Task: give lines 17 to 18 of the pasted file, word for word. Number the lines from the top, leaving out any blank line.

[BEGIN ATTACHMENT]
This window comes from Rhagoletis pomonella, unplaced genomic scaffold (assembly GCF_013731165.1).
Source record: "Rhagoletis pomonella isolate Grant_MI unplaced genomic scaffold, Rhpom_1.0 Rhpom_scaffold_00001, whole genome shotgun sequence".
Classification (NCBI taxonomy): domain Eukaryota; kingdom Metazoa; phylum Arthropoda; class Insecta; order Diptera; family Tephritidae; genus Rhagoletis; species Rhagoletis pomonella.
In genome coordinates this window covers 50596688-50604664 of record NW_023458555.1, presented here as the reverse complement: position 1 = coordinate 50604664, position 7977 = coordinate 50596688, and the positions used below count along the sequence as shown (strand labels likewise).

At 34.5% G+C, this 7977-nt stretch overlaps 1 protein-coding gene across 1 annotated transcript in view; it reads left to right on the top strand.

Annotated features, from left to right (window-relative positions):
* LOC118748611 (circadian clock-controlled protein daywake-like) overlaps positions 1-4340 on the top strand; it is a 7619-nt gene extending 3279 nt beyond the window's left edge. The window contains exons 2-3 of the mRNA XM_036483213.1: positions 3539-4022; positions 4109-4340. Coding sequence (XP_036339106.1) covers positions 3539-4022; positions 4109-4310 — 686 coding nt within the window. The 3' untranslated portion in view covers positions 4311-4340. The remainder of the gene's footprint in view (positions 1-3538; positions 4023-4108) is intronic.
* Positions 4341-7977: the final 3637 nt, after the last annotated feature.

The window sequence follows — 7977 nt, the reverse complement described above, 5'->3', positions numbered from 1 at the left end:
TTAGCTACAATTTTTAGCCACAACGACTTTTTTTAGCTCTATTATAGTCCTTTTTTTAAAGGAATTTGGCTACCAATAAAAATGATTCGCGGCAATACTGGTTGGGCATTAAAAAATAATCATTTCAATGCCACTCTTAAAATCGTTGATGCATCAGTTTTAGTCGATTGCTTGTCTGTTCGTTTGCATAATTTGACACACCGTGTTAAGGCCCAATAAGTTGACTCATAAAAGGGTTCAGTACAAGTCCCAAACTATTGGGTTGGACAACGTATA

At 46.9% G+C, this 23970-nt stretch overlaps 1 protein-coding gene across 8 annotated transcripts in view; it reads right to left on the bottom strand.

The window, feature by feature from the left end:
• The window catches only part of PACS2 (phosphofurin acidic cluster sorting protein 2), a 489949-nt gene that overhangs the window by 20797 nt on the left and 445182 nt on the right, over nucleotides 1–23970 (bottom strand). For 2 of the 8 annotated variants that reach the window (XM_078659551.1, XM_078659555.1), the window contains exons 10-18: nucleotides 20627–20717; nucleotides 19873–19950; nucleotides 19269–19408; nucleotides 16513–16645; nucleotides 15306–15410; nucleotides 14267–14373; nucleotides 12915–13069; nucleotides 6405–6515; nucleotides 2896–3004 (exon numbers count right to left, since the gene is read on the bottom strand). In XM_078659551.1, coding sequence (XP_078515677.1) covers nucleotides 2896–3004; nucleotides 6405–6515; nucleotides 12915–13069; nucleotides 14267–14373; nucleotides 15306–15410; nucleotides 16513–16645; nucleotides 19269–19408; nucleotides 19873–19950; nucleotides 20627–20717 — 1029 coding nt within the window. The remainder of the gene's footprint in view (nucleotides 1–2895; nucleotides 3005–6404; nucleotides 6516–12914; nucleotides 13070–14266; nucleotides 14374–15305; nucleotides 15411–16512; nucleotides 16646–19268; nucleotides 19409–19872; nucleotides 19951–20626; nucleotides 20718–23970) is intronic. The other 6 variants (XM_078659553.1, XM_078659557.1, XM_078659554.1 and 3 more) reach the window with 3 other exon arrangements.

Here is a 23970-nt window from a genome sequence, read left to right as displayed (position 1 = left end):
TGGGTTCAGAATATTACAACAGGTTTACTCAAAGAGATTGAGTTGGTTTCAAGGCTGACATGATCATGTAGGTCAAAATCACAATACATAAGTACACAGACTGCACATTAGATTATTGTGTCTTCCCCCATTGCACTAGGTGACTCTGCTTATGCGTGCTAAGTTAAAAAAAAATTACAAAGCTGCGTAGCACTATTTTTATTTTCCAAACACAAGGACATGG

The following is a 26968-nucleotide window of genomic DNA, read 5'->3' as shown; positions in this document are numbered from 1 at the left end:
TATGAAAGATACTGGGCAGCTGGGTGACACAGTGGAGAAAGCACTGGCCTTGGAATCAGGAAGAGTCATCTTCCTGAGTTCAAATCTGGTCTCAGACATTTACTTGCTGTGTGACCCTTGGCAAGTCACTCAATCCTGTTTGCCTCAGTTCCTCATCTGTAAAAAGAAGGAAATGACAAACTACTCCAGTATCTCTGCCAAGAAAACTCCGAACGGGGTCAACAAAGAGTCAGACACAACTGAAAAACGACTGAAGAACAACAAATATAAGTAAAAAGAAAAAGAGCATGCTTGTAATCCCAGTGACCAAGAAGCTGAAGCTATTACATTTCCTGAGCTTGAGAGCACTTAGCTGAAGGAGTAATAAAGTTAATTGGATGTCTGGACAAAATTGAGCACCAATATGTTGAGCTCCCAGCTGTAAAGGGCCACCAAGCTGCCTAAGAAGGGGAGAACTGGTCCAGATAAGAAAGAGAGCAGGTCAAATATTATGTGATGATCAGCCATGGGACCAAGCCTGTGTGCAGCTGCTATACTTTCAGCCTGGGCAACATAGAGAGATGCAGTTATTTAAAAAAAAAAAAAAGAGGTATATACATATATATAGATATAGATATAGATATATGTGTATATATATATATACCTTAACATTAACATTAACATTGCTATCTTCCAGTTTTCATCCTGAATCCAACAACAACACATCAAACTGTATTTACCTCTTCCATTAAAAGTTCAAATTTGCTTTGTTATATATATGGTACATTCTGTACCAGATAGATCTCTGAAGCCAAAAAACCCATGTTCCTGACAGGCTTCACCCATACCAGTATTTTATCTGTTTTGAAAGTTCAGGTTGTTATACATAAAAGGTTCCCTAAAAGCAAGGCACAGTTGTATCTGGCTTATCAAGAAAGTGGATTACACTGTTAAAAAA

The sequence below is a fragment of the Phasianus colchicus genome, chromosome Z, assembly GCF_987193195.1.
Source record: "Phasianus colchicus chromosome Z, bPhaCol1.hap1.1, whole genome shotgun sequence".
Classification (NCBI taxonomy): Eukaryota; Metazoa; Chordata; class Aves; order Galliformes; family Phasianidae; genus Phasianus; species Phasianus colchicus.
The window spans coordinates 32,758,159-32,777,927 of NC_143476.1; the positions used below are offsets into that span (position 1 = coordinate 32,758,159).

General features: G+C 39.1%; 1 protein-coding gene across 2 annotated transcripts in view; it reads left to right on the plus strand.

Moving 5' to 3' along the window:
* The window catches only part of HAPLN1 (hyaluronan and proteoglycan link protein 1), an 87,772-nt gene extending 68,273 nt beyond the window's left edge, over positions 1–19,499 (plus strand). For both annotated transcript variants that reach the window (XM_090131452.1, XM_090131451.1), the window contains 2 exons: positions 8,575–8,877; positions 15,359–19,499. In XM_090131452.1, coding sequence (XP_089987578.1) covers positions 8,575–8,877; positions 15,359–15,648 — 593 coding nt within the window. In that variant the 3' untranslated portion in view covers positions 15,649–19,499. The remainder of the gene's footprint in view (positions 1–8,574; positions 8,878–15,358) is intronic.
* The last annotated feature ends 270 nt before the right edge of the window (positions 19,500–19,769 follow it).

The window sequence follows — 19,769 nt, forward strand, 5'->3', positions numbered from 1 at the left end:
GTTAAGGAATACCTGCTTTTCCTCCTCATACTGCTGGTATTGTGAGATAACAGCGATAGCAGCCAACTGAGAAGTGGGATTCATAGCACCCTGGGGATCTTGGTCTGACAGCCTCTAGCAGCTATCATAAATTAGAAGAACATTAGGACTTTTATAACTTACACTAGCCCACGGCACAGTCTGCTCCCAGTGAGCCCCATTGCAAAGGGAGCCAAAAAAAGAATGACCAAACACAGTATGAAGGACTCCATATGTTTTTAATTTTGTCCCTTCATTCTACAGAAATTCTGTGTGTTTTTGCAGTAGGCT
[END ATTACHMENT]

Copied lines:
TATGAAAGATACTGGGCAGCTGGGTGACACAGTGGAGAAAGCACTGGCCTTGGAATCAGGAAGAGTCATCTTCCTGAGTTCAAATCTGGTCTCAGACATTTACTTGCTGTGTGACCCTTGGCAAGTCACTCAATCCTGTTTGCCTCAGTTCCTCATCTGTAAAAAGAAGGAAATGACAAACTACTCCAGTATCTCTGCCAAGAAAACTCCGAACGGGGTCAACAAAGAGTCAGACACAACTGAAAAACGACTGAAGAACAACAAATATAAGTAAAAAGAAAAAGAGCATGCTTGTAATCCCAGTGACCAAGAAGCTGAAGCTATTACATTTCCTGAGCTTGAGAGCACTTAGCTGAAGGAGTAATAAAGTTAATTGGATGTCTGGACAAAATTGAGCACCAATATGTTGAGCTCCCAGCTGTAAAGGGCCACCAAGCTGCCTAAGAAGGGGAGAACTGGTCCAGATAAGAAAGAGAGCAGGTCAAATATTATGTGATGATCAGCCATGGGACCAAGCCTGTGTGCAGCTGCTATACTTTCAGCCTGGGCAACATAGAGAGATGCAGTTATTTAAAAAAAAAAAAAAGAGGTATATACATATATATAGATATAGATATAGATATATGTGTATATATATATATACCTTAACATTAACATTAACATTGCTATCTTCCAGTTTTCATCCTGAATCCAACAACAACACATCAAACTGTATTTACCTCTTCCATTAAAAGTTCAAATTTGCTTTGTTATATATATGGTACATTCTGTACCAGATAGATCTCTGAAGCCAAAAAACCCATGTTCCTGACAGGCTTCACCCATACCAGTATTTTATCTGTTTTGAAAGTTCAGGTTGTTATACATAAAAGGTTCCCTAAAAGCAAGGCACAGTTGTATCTGGCTTATCAAGAAAGTGGATTACACTGTTAAAAAA

The sequence below is a fragment of the Phasianus colchicus genome, chromosome Z, assembly GCF_987193195.1.